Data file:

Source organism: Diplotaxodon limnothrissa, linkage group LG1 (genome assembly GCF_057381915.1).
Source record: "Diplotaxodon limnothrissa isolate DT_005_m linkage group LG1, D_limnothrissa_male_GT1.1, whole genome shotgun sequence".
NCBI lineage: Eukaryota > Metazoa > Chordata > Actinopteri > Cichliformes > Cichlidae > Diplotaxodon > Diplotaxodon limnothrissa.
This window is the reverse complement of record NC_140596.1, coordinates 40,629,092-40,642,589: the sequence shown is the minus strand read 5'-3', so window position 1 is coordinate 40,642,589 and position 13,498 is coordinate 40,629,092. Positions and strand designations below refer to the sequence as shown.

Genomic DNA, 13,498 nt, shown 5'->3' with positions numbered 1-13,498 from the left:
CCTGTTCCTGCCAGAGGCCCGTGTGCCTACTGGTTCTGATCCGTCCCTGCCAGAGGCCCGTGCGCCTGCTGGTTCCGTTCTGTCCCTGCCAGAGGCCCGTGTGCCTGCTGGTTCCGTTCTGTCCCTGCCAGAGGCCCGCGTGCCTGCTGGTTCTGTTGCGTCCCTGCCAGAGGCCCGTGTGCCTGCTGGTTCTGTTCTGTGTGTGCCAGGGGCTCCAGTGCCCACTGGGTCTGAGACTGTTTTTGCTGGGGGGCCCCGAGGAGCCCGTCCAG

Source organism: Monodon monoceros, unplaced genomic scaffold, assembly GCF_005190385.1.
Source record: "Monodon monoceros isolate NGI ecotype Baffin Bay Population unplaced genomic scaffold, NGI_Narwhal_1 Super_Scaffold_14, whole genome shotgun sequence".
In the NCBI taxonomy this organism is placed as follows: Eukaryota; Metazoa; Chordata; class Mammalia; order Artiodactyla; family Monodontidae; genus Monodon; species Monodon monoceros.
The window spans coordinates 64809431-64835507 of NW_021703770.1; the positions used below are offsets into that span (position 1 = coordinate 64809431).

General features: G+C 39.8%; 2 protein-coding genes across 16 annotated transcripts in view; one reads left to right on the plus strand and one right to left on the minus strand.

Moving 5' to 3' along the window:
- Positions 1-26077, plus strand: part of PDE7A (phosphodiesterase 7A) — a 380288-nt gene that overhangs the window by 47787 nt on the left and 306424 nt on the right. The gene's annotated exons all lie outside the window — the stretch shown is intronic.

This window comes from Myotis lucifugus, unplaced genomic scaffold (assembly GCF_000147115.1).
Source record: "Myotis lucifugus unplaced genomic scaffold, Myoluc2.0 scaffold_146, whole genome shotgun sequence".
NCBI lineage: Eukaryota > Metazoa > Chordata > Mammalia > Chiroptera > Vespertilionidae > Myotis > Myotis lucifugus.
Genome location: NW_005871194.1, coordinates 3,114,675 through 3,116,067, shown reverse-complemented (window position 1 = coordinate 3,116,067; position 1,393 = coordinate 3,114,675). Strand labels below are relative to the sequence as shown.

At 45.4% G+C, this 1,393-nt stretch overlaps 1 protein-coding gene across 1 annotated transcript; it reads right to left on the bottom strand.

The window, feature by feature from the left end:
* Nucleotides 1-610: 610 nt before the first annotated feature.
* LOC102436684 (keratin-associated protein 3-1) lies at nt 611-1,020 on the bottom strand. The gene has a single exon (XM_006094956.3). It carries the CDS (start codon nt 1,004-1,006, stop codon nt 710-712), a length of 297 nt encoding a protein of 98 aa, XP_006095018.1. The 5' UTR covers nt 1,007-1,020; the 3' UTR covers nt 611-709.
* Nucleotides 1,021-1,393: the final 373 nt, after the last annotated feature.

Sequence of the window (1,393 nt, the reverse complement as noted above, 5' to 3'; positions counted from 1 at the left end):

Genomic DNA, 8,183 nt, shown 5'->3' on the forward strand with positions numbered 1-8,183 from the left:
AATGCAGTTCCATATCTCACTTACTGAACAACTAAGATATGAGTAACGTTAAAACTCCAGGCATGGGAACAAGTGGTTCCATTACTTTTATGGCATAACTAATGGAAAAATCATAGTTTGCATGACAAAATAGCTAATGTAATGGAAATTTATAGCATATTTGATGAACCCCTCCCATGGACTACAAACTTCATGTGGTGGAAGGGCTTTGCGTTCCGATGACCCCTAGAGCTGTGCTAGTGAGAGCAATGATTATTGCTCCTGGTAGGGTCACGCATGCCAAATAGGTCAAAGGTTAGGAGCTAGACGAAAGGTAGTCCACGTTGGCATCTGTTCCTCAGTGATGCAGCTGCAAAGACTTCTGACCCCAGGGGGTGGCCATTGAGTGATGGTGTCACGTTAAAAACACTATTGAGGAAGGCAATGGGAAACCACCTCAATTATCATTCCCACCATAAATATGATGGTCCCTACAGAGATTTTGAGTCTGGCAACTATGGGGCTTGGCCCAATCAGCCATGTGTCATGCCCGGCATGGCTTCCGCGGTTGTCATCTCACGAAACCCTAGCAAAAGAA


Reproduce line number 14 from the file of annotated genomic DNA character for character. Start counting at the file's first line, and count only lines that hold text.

This window comes from Myotis lucifugus, unplaced genomic scaffold (assembly GCF_000147115.1).